But a new concept called Monitorless, developed by Samsung’s internal C-Lab, recognizes something vital: If we’re going to carry around any second screen–and especially if we’re going to wear something as obtrusive as glasses–then it needs to augment our reality in a way that’s not some secondary experience, but the OS of our lives.
Featured on RoadtoVR, the glasses look something like Snap’s Spectacles. They’re an extra-thick pair of Ray-Ban knock-offs that put a display in each eye. But the clever part is how they’re thought to work. The glasses connect via Wi-Fi to your phone, so you can see screens from your phone floating right in front of you. Then, your phone can connect via 4G to your computer. So if you’re at your desk using Photoshop, maybe you’ll just use it as usual with your desktop monitor. Or maybe you will use your phone to stream Photoshop from your PC directly into your eyes (in which case, your phone becomes a touchscreen controller, too).
Then, for the pièce de résistance, the glasses can glide seamlessly on a gradient between augmented reality (graphics that sit on top of but don’t block your view) and virtual reality (graphics that totally shut out the world around you), changing their immersiveness to fit the mood. Want to play a game that tunes the world out with full-bleed graphics? Fine! Want to just have a semi-transparent clock in your field of view? Also fine! The glasses acknowledge that you may want to give them different levels of attention within different contexts.
Now I’m not saying Samsung has painted the perfect portrait of augmented reality here. For instance, do we really want our Android apps floating in the shape of our phone screen in front of our face? Is that really the best way to shape and place such content?
Probably not. But the company has acknowledged, and attempted to solve, a serious infrastructure reckoning through user interface. Namely, AR and VR will be the most intimate user interfaces we’ve ever experienced. They can be with us anywhere at any time. And yet, our smartphones are already horrible at talking to our computers (think how laborious it is just to send a picture or document from your iPhone to your Macbook). So how will adding yet another screen fit into the equation? Samsung suggests that AR is not a replacement for smartphones and PCs, but an extension thereof that can access each at will. And it’s perfectly fitting that Samsung called its design “Monitorless.” Because executed properly, and these glasses would be the only “monitor” you’d need, being fed information by all of the devices that you already know.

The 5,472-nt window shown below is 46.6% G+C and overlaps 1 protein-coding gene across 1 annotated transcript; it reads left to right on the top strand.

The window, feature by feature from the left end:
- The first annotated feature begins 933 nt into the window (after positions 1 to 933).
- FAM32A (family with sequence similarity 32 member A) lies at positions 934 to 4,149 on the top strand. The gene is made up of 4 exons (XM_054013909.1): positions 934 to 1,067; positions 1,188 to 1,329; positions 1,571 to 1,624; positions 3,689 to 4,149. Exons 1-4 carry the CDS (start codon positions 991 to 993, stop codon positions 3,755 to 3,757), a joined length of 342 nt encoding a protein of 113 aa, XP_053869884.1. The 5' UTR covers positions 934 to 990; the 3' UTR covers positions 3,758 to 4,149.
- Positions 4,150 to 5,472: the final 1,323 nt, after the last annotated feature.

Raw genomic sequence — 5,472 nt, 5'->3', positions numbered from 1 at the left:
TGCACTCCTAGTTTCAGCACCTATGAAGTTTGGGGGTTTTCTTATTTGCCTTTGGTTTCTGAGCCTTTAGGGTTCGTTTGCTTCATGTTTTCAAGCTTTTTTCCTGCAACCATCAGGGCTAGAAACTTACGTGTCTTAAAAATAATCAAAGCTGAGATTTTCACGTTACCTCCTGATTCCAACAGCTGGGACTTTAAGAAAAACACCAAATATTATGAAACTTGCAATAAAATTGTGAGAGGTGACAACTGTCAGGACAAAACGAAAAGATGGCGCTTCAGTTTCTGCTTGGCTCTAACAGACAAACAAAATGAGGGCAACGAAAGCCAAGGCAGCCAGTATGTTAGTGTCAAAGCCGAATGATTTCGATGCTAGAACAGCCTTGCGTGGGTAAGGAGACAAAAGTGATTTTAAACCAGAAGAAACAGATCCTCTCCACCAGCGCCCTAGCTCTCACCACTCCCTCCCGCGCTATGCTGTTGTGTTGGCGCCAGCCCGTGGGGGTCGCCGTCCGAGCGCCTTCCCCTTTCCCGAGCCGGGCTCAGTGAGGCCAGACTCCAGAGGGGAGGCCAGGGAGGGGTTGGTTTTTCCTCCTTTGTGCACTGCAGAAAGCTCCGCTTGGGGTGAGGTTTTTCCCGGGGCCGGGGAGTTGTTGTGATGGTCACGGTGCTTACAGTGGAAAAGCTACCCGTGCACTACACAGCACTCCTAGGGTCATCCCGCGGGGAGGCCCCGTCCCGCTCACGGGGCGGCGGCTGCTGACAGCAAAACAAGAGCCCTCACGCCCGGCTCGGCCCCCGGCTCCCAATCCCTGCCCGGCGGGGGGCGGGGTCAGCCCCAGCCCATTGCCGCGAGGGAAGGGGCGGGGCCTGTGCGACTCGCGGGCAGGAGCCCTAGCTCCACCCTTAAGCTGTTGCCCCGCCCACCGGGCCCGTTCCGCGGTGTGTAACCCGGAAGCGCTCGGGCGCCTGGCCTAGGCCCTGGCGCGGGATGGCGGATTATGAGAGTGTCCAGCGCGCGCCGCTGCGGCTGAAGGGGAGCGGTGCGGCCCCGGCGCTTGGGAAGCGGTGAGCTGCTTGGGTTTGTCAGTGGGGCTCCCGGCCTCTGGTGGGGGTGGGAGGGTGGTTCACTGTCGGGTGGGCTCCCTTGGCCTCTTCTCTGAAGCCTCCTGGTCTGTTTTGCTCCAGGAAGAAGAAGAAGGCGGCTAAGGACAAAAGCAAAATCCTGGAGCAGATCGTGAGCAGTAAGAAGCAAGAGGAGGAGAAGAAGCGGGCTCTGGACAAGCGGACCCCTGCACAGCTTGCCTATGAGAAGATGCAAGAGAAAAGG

A skeptic might ask: Wouldn’t it be better if Monitorless beamed straight to the cloud like some really advanced Google Doc, leaving all of your old devices from the 20th century behind. Again, sure. But progress is slower than we tend to imagine, and old habits die hard. The phone and desktop PC aren’t going anywhere any time soon. Monitorless just suggests how AR could fit into our lives as they are today.